How the Supreme People’s Court guides the lower courts through cases in its publications (1)

IMG_6372The Supreme People’s Court (SPC) guides the lower courts in many ways.  One way is by publishing “trial guides”(审判指导丛书) and other related specialized publications.  I have recently spoken about the cases in some of these publications.  The cases published in these trial guides are for the most part not “guiding cases” (指导性案例) and therefore may not be cited in a court judgment.  However, because they have been specially selected by the SPC, they are quite persuasive to the lower courts and therefore important to legal professionals.  The SPC sees them as a supplement to legislation, judicial interpretations, various types of judicial normative documents/judicial documents/(司法规范性文件/司法文件) and useful in providing a source for judicial interpretation drafting. I have called these cases ”stealth” guidance or “soft precedents”, as they are used without citation in judgments. This blogpost introduces cases found in several of these trial guides.

The series Reference to Criminal Trial (刑事审判参考), edited by a team from the five SPC criminal divisions is invaluable to anyone wanting a detailed understanding of the issues in the criminal justice system, as seen by insiders (and approved for general distribution).

As can be seen from the photo from a recent issue, the first section is a collection of guidance cases (指导案例). These are not guiding cases as approved by the SPC judicial committee and translated by the Stanford Project. These are cases selected by the editors. Issue #115 has a number of cases related to the crime of organizing, providing premises, and introducing prostitution. Several others discuss whether the death penalty should be applied in the circumstances described.  As the editors describe them: “these are typical cases selected for their research value in the determination of facts, adoption & application of evidence, law, and criminal punishment, to provide guidance & reference for those in criminal justice” “选择在认定事实,采行证据,法律适用和裁量刑罚…为了刑事司法工作人员处理类似案件提供具体指导和参考.”

Screenshot 2019-12-09 at 9.54.08 PMAnother specialized publication is the Guide to Foreign-Related Commercial and Maritime Trial, edited by the #4 Civil Division. As can be seen from the photos (and discussed in an earlier blogpost, some of the cases in the issue are entitled replies (some  called 答复 and others entitled 复函), while others are called cases (案例).  As mentioned in that earlier blogpost, the replies are from the SPC to a request from instructions (请示) from provincial-level courts (including the higher courts of Beijing, Shanghai, Tianjin, and Chongqing), as required by the SPC’s Prior Reporting system for cross-border arbitration matters (for example, as when a lower court intends to refuse the enforcement of a foreign arbitral award).  The #4 Civil Division publishes both the request for instructions as well as their response, while the SPC Administrative Division (in their publication Administrative Law Enforcement and Administrative Adjudication (行政执法与行政审判) (pictured below) only publishes their responses to the lower courts.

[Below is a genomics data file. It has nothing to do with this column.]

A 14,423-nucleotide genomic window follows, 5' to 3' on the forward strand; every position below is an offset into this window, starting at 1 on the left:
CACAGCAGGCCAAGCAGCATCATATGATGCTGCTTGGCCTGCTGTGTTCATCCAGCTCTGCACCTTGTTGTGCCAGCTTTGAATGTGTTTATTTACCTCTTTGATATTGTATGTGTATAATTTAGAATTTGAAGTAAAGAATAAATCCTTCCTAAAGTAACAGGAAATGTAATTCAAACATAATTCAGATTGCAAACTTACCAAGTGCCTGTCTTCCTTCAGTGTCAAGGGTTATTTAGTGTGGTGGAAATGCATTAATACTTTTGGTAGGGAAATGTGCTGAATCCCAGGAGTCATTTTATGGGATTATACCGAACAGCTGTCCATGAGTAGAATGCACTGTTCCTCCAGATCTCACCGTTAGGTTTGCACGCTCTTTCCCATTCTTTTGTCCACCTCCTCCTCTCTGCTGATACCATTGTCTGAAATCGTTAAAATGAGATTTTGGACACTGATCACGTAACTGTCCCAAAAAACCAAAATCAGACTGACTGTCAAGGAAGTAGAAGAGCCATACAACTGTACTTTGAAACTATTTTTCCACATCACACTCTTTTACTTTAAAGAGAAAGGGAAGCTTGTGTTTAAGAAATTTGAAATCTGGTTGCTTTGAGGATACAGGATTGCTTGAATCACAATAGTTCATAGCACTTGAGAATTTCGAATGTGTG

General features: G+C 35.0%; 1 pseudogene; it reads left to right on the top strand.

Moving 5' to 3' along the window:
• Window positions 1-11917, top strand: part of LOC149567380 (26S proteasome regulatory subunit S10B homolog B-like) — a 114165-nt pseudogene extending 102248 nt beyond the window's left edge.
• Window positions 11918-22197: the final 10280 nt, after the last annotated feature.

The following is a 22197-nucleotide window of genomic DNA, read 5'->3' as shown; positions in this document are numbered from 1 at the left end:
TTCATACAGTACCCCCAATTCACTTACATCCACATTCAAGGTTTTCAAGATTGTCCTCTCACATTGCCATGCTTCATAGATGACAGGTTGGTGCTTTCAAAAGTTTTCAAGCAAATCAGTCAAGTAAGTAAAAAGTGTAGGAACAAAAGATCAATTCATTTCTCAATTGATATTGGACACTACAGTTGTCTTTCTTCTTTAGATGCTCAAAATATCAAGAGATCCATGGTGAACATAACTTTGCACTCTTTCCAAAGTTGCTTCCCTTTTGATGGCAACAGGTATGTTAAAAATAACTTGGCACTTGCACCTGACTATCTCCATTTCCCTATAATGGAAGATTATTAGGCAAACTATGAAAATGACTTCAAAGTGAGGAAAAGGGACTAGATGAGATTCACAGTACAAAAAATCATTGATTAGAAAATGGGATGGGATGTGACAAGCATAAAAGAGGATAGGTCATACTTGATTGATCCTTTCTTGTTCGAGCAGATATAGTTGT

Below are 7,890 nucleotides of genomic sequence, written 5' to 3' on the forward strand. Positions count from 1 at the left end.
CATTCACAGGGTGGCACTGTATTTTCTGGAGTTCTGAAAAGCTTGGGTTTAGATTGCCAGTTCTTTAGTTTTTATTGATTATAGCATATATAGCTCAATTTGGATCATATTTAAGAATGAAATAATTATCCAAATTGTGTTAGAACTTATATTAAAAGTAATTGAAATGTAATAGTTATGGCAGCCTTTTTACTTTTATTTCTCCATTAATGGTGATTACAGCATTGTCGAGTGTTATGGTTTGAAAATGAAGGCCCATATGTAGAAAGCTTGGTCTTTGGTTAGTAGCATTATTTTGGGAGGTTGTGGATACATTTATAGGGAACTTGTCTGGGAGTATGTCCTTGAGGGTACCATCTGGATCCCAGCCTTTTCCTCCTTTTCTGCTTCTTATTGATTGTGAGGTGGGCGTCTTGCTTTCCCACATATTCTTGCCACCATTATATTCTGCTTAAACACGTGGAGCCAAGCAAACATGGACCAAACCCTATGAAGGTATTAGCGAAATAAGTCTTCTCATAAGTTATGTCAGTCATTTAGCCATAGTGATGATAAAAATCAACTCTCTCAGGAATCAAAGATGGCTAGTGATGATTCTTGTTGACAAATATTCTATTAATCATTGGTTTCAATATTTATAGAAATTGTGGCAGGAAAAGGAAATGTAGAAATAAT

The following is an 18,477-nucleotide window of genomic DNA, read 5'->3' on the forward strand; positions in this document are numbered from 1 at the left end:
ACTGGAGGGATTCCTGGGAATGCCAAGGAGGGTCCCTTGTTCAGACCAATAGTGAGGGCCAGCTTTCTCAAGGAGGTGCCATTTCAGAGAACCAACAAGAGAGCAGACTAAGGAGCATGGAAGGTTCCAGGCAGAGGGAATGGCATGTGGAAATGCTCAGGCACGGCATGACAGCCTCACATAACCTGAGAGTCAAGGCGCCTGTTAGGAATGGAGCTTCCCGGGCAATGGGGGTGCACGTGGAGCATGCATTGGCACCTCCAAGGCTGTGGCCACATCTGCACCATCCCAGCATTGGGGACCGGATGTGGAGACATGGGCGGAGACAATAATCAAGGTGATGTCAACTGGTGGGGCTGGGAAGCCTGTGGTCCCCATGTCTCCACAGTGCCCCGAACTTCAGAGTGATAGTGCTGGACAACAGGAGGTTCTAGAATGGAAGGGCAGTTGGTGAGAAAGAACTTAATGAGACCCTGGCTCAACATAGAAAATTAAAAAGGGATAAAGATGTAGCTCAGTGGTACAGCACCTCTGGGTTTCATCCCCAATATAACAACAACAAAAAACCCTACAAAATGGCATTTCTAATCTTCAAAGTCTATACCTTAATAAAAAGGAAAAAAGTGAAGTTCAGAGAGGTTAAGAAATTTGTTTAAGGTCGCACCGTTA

admin litigation publication

The cases published in these publications are ones that the editors consider significant. The editors of the Guide to Foreign-related Commercial and Maritime Trial describe the cases as providing powerful guidance”– “cases provide methods of thought for resolving similar issues” (具有较强的指导意义”“为了…遇到类似问题提供了解决思路”).  The editors of Administrative Law Enforcement and Administrative Adjudication describe their selected cases as being typical and guiding significance (具有典型和指导意义的审判案例. Lower court judges take the cases in these publications as providing very useful reference materials when they are presented with similar issues.  It is part of a larger effort by the SPC to use prior cases to guide the lower courts in applying their discretion.

 

 

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